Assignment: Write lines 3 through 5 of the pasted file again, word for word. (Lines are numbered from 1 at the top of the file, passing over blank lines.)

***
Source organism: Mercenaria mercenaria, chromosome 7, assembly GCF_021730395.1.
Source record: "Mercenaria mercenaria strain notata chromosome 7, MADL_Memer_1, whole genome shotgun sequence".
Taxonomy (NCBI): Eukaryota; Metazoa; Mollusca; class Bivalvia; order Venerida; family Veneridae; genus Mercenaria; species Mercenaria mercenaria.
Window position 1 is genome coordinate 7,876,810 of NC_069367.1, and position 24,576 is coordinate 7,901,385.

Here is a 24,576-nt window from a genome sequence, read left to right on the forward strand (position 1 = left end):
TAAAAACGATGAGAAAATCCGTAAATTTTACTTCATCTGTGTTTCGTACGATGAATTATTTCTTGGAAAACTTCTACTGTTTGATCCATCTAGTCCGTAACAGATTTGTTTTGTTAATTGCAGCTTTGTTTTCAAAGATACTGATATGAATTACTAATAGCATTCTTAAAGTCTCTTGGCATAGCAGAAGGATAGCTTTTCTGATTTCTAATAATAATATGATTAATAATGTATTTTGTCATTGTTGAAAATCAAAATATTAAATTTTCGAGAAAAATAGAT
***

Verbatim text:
Taxonomy (NCBI): Eukaryota; Metazoa; Mollusca; class Bivalvia; order Venerida; family Veneridae; genus Mercenaria; species Mercenaria mercenaria.
Window position 1 is genome coordinate 7,876,810 of NC_069367.1, and position 24,576 is coordinate 7,901,385.

Here is a 24,576-nt window from a genome sequence, read left to right on the forward strand (position 1 = left end):